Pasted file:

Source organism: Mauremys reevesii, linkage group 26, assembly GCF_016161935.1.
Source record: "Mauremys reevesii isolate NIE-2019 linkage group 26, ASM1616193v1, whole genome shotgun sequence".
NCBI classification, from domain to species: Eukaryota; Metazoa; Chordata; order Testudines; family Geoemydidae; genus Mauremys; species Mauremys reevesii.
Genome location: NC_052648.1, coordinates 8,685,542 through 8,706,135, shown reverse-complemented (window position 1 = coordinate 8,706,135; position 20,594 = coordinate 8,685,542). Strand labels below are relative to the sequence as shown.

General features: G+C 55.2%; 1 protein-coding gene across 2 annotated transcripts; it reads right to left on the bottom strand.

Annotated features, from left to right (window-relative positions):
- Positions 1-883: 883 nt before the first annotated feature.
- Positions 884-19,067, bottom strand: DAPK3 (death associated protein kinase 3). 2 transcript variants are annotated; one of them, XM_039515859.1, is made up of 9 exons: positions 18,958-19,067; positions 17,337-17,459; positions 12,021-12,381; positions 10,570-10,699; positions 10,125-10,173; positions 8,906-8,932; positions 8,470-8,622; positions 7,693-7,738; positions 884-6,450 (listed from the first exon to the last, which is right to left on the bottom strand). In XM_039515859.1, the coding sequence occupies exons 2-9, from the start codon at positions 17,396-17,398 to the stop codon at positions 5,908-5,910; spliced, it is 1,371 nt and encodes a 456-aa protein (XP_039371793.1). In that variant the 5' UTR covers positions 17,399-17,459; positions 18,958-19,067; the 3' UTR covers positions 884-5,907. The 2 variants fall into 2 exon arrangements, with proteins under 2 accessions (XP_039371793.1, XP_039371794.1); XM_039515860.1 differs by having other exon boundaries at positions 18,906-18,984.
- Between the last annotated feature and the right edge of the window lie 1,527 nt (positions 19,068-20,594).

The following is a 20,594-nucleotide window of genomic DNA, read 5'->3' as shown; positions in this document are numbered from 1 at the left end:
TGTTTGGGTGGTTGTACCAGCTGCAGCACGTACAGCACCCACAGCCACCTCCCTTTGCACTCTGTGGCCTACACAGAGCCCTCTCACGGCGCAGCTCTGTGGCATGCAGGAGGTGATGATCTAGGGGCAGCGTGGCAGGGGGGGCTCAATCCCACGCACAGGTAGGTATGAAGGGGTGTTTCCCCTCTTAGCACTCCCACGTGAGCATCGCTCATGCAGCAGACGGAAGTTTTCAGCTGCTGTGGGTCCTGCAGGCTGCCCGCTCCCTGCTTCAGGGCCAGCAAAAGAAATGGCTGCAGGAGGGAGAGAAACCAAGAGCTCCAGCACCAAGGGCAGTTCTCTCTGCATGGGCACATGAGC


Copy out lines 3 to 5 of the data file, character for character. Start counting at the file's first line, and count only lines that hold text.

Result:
NCBI classification, from domain to species: Eukaryota; Metazoa; Chordata; order Testudines; family Geoemydidae; genus Mauremys; species Mauremys reevesii.
Genome location: NC_052648.1, coordinates 8,685,542 through 8,706,135, shown reverse-complemented (window position 1 = coordinate 8,706,135; position 20,594 = coordinate 8,685,542). Strand labels below are relative to the sequence as shown.

General features: G+C 55.2%; 1 protein-coding gene across 2 annotated transcripts; it reads right to left on the bottom strand.